Sensing Climate with Librarian Margaret Janz
“I’ve always been a nature nerd,” says Margaret Janz, who was trained as a science librarian and currently serves as the Scholarly Communications and Data Curation Librarian at the Penn Libraries.
When the College of Arts and Sciences organized the 1.5* Minute Climate Lecture Series this past September, Penn Program in Environmental Humanities (PPEH) Director Bethany Wiggin invited Janz to co-present I’m Sensing Climate Change, What’s Your Story?
The lecture was part of PPEH’s My Climate Story initiative. “The quantitative data that climate scientists gather with sensors show how climate is affecting the ocean and the atmosphere — but it’s also affecting us,” Janz explains. “We’re able to sense climate change with our bodies and through our lived experiences.”
The story that Janz shared took place during an unusually warm summer in her home state of Wisconsin. The air conditioner in Janz’s grandmother’s apartment seemed to be malfunctioning, and her landlord insisted that it wouldn’t qualify as an emergency maintenance situation if her air conditioning failed.
“But it would have been an emergency,” says Janz. “There was an excessive heat warning, and people in Wisconsin aren’t equipped to deal with that kind of weather, which is becoming increasingly common. It’s especially difficult for senior citizens.”
Given her involvement with My Climate Story, Janz was a natural choice to lead one of the Weekly Themed Wellness Walks, organized by the Penn Libraries in collaboration with the Penn Center for Public Health Initiatives.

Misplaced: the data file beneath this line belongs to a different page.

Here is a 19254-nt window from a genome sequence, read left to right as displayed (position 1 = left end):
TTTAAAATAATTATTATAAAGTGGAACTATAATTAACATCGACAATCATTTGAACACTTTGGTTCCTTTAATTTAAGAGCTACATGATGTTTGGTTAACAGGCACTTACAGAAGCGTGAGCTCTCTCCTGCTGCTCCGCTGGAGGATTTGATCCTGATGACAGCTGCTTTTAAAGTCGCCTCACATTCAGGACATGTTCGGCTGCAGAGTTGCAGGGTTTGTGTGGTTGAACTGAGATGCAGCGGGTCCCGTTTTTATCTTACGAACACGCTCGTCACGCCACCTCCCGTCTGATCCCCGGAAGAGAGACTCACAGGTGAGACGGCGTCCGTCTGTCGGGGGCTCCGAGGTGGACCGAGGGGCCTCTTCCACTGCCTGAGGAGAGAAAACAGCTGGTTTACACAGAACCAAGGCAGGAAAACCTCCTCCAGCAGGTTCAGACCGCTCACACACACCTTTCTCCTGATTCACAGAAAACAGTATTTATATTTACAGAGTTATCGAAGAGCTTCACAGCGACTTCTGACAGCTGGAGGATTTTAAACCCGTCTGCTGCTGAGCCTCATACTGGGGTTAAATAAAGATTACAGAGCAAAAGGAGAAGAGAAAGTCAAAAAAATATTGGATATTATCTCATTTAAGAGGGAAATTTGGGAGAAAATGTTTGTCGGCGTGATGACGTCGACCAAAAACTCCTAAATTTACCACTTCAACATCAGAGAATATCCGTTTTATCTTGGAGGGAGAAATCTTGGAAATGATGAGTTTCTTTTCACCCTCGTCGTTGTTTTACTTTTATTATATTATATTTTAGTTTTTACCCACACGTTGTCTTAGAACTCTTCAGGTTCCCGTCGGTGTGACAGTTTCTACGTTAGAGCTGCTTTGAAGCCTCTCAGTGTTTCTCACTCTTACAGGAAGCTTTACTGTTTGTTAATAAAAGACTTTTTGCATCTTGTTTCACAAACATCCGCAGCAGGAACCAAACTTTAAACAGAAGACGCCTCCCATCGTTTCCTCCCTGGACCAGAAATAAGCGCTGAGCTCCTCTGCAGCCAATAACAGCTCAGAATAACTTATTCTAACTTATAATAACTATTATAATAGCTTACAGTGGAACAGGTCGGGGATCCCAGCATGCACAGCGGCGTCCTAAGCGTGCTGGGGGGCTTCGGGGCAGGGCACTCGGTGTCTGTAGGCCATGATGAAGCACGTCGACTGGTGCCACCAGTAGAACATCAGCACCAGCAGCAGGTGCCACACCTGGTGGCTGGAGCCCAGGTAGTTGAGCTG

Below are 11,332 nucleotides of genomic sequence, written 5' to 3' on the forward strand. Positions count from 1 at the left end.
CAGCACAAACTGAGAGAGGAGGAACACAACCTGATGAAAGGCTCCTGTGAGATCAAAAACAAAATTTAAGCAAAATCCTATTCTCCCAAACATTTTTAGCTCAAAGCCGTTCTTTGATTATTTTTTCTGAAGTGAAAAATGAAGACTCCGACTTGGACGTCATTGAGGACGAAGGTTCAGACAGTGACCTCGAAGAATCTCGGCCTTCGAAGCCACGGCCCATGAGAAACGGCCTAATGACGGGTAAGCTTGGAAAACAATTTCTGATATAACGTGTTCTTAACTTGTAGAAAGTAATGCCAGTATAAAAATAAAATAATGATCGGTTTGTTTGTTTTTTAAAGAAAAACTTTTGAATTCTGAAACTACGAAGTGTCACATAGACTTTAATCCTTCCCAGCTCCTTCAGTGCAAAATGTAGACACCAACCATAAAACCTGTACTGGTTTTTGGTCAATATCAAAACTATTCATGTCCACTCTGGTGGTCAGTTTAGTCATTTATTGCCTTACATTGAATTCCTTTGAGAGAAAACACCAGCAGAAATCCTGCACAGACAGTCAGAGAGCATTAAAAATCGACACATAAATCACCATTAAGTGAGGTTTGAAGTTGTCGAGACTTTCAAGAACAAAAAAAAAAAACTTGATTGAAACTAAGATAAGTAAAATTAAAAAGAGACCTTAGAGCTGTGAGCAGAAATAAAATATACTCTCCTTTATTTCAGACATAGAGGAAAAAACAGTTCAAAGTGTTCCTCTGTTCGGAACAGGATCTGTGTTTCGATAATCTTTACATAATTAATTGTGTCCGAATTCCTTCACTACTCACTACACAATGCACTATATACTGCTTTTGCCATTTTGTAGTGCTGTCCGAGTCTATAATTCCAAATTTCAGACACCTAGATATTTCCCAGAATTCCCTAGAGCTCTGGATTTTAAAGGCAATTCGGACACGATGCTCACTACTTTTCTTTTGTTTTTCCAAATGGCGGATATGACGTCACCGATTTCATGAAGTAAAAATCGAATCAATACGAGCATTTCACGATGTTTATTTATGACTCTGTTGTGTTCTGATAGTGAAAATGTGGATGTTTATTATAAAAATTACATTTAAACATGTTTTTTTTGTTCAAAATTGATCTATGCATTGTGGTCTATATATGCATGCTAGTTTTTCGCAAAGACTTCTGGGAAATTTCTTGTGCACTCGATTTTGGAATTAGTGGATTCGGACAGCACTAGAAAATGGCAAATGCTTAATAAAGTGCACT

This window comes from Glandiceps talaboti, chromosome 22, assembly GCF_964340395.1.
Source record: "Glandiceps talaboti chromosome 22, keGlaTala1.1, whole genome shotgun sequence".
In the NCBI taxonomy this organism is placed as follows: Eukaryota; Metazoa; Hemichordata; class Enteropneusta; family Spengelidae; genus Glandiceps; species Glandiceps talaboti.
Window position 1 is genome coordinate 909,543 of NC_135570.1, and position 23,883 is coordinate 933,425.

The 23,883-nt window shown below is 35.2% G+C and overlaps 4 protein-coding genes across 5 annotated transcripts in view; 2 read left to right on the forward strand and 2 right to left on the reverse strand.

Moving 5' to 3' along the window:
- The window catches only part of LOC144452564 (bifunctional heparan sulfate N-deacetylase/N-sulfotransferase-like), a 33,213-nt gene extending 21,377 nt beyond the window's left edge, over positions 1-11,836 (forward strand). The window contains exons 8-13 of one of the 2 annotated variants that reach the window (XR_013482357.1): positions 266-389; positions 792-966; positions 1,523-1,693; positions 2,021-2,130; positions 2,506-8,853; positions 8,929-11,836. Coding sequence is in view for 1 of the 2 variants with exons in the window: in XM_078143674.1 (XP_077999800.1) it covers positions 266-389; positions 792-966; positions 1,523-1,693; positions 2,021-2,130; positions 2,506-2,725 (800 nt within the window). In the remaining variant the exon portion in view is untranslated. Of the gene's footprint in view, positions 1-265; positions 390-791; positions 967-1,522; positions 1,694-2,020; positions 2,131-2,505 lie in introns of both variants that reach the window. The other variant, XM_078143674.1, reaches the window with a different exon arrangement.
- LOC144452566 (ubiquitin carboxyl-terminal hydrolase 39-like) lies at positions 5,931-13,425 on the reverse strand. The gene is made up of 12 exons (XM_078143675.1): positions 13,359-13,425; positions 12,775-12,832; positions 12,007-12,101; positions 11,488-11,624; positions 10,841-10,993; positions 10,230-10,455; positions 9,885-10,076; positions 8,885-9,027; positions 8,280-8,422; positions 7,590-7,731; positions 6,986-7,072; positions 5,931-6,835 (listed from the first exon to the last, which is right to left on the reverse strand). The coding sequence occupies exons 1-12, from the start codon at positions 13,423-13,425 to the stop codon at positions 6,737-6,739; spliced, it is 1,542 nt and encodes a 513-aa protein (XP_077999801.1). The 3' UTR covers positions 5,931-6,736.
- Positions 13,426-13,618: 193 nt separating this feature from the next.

“The idea behind my Wellness Walk springboards off of My Climate Story: our bodies are sensors for climate data that we relay through stories,” says Janz, whose walk — titled "Sensing Climate" — will take place this Wednesday, December 18. “So we’re going to walk and talk about how we’re sensing that the climate has changed — how December used to be colder, how it used to be less windy, and so forth.”
The changes, Janz notes, are not confined to weather patterns. Fall foliage has been dulled and disrupted; invasive species are better able to survive the milder winters; tick-borne diseases are proliferating; and birds seem to be shrinking in size.
“When we talk about climate change, we often talk about the future and the global effects it will have — but it’s happening now, locally,” says Janz. “We’re experiencing it here and now. We need to share our observations and stories so that we understand that it’s happening.”
Other members of the My Climate Story group will attend Janz’s Wellness Walk to facilitate conversation about the ways in which climate change is already affecting Philadelphia. One example which Janz recently shared on Twitter is the regular track-work — necessitated by two years of atypically wet weather — which has shut down Saturday train service near her house.
Janz will make sure that her Wellness Walk isn’t just another exercise in apocalypse fatigue, however. “While these conversations are necessary, I don’t want to bum everybody out!” she says. “We’re going to talk about steps that the University is already taking, steps that the city is already taking, and how we might accelerate climate action. We, as individuals, have the power to impact our collective footprint.”